Obama on Budget: Let’s Cut the Right Things

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April 6, 2011, 11:10 a.m.

Doña Ana Co. DA Susana Mar­tinez (R) “has erased a fun­drais­ing ad­vant­age” that LG Di­ane Den­ish (D) “en­joyed for much of the cam­paign.”

Want More On This Race? Check out the Hot­line Dash­board for a com­pre­hens­ive run­down of this race, in­clud­ing stor­ies, polls, ads, FEC num­bers, and more!

Mar­tinez “col­lec­ted” $1.4M since 9/7 and has $1.3M cash-on-hand as of 10/4 while Den­ish has $950K cash-on-hand.

The RGA was “the top donor to Mar­tinez” giv­ing $500K.

“Labor uni­ons were the largest con­tri­bu­tions to Den­ish.” AF­SCME and NM’s NEA “each con­trib­uted” $100K. The DGA gave $50K and “sep­ar­ately re­por­ted spend­ing” $385K “for TV ads in the past month” (Mas­sey, AP, 10/13).

Den­ish “has tried to make an is­sue of Mar­tinez re­ceiv­ing large dona­tions from Texas res­id­ents. … Sev­er­al Tex­ans donated” $10K a piece to Mar­tinez” (Ter­rell, Sante Fe New Mex­ic­an, 10/13).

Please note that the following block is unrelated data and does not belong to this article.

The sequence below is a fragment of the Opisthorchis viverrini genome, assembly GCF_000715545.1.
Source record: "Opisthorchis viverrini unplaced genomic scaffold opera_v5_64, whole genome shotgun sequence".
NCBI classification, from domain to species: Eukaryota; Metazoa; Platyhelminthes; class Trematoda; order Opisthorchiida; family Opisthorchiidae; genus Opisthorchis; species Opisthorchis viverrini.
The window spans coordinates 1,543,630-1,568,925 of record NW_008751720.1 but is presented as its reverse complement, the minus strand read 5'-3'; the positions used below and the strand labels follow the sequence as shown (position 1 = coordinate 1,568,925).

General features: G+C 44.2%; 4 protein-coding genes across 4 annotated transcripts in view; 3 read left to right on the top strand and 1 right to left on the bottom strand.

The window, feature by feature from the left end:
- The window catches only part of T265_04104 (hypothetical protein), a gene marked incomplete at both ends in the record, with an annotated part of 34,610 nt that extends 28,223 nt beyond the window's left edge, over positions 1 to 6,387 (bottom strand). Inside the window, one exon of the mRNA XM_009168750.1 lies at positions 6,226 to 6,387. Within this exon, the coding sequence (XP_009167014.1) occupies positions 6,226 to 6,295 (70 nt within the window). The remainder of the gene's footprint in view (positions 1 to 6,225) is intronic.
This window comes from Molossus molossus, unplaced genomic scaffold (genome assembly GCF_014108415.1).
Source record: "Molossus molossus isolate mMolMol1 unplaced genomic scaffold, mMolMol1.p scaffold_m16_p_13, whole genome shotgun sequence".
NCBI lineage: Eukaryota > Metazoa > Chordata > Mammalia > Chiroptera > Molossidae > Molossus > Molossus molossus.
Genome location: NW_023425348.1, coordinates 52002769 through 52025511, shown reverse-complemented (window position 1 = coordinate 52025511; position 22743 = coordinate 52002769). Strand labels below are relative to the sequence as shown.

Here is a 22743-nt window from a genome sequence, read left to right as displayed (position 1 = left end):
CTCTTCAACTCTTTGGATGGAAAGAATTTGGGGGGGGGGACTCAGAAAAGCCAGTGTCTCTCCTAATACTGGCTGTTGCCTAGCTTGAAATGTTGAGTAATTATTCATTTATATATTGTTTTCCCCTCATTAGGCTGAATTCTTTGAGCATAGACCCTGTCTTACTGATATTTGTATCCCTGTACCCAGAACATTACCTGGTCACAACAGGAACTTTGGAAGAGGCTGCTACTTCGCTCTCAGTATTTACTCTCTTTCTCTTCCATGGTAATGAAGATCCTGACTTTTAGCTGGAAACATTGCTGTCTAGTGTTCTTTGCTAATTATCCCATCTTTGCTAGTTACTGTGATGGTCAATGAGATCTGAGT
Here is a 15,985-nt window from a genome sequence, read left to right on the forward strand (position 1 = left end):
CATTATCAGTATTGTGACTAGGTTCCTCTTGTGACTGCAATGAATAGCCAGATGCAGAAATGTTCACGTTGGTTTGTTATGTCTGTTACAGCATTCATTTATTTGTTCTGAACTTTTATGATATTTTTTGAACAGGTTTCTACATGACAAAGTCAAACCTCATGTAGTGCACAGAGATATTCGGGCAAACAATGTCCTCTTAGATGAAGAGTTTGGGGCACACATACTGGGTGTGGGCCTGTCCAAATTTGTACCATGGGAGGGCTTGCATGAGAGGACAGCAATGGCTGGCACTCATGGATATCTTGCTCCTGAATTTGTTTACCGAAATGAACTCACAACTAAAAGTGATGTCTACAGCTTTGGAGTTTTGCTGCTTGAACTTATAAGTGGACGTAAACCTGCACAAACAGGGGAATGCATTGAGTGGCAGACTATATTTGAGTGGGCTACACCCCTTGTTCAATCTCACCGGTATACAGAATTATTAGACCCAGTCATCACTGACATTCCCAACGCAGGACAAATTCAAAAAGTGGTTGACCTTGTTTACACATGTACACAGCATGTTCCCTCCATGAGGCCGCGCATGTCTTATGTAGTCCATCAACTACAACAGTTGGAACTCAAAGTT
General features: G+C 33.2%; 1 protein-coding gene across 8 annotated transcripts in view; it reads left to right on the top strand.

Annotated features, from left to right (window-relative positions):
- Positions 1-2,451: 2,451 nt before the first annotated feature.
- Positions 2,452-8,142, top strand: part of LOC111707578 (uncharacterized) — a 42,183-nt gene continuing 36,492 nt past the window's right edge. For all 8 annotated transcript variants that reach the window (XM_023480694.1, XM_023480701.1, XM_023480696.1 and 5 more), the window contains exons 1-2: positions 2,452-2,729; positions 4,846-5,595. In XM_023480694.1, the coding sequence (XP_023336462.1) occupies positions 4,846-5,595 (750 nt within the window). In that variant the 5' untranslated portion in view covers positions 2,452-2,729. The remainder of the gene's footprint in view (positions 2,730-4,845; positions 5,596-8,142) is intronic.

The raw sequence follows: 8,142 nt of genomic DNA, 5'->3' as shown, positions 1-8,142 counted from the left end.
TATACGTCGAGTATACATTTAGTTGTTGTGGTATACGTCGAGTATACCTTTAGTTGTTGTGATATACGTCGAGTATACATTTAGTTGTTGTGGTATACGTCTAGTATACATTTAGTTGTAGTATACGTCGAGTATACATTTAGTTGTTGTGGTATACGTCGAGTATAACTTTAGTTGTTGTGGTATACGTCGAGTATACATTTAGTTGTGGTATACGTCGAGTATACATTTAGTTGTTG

It cer­tainly wasn’t just me; a lot of ana­lysts got some push-back for be­ing so defin­it­ively sure that the 2012 Re­pub­lic­an pres­id­en­tial nom­in­ee wouldn’t be former God­fath­er’s Pizza CEO Her­man Cain. As Cain surged in the polls, with many con­ser­vat­ives lov­ing both his mes­sage and de­liv­ery, many people wondered how we could be so dis­missive.

(RE­LATED: Cain Cam­paign Man­ager: ‘End of Story’)